Puerto Rico has no real influence in the capital of the United States, and there is no Congress delegation that could defend the interests of the island and its inhabitants. The island is represented by only one person, an official who can only vote on procedural matters.

Unfortunately, the financial troubles of Puerto Rico were just beginning, so Arecibo did not expect anything good. By 2015, 46% of the island’s population crossed the poverty line, there was no time for science and the salvation of the observatory.

In the summer of 2010, Columbia University offered me a job and I became a full-time employee. In December of the same year, I was invited by the Foundation to review the budget. Despite the efforts of the commission, the budget for the Division of Astronomical Sciences was tens of millions of US dollars below the required minimum. In addition, most of the funding was spent on the construction of a state-of-the-art radio telescope, the Atacama Large Millimeter / Submillimeter Array. It was necessary to finance this construction, as well as somewhere to find $ 16 million a year for the construction of the Daniel K. Inoue Solar Telescope (DKIST).

In light of all this, the idea came up to finally stop funding Arecibo. Then it seemed not just a good idea, but even a victory. Some funds were still allocated, but they were not enough to update the degrading infrastructure or, moreover, to acquire new tools. The observatory has found new sources of funding, in particular, thanks to the program for monitoring dangerous asteroids for the Earth.

Thanks to this program, Arecibo Observatory, whose team had vast experience in studying and measuring asteroids, received about $ 2 million, and in 2012 – $ 3.5 million. This was enough to continue the operation of the facility, but not to update its infrastructure.

But the Foundation continued to insist on the idea of ​​shutting down the Arecibo Observatory. In one of the reports, the cost of dismantling the facility after its decommissioning was calculated in detail. According to the rules, the terrain should be restored to its original state after the termination of the work of such an object. The authors of the report deliberately greatly underestimated the cost of dismantling and subsequent work in order to show the attractiveness of the idea.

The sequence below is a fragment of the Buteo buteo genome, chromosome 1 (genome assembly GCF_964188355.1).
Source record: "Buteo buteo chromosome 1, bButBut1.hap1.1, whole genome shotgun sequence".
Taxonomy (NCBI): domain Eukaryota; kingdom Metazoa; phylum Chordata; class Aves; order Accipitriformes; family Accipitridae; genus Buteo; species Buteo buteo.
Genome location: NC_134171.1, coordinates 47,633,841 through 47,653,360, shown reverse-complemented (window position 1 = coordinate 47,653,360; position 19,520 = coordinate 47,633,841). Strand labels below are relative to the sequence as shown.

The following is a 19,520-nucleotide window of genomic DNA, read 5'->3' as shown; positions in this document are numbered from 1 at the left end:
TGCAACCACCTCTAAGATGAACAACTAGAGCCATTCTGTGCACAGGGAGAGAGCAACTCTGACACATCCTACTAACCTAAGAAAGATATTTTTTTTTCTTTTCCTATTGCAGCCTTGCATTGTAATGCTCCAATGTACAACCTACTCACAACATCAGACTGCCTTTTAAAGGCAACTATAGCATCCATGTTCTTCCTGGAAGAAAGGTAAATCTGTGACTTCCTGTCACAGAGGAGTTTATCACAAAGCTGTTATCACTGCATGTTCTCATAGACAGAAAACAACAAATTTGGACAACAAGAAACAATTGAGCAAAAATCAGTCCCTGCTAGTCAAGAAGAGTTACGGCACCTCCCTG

The situation worsened after Robert Kerr, who had run the observatory for many years, decided to quit. After that, the Arecibo partners refused to renew the contract and the fate of the object was decided. True, in 2017, the observatory had a chance – the University of Central Florida decided to protect the observatory. The idea was to put the funding of Arecibo on the University, and thus on the state of Florida. This is a risky plan, since the University itself did not have experience in managing such a large-scale facility. The state administration had to agree on this plan for it to become a reality.

The Telescope Rescue and the Unexpected End of Everything

The NSF accepted Florida’s offer, agreeing not to close the facility. But another problem appeared here, even more serious than insufficient funding – Hurricane Maria. It hit Puerto Rico, causing $ 90 billion in damage to the entire island. The observatory was also battered – a 100-meter antenna was torn off the platform, and hundreds of aluminum panels were damaged when it fell. For a long time, the equipment in the valley under the saucer could only be reached by boat. Nevertheless, the radio telescope was restored to work surprisingly quickly – already nine days after the hurricane died down, the telescope continued to collect data.

Despite the hurricane, things went well – Florida agreed to take over the maintenance of the telescope. Foundation scientists have proposed adding to the design a special cryogenic-cooled system that would detect new pulsars, neutron stars and show jets of hydrogen from nearby galaxies. The tool was planned to be installed in 2022. In August 2019, the Foundation allocated US $ 12.3 million for repairs after the hurricane, plus NASA provided a large grant for the implementation of a program to search for objects potentially dangerous to the Earth.

The trouble came from where they did not expect: one of the metal cables supporting the structure burst. He fell from a great height, cutting through all the panels in the bowl that came across him along the way. This was not a huge problem – it just had to replace the cable and the 250 destroyed panels.

On November 6, a transport with a new cable set off for Puerto Rico. But then another burst. And then the Foundation, whose representatives consulted with a number of engineering companies, said that any repair work would be too dangerous. The problem is that the stability of both the platform itself and its support towers has been compromised. When all this collapsed it was already only a matter of time.

On December 1, the final catastrophe occurred – several more cables burst, and the platform, which was hanging over the thicket, collapsed down. It looked like a bomb had been dropped on the telescope.

Today, some of the observatory’s facilities are operational, but everyone knows that the radio telescope will never be rebuilt. The end of the observatory has come. I couldn’t bring myself to watch the tape of the disaster that destroyed Arecibo.

The author’s son inspects a telescope in 2019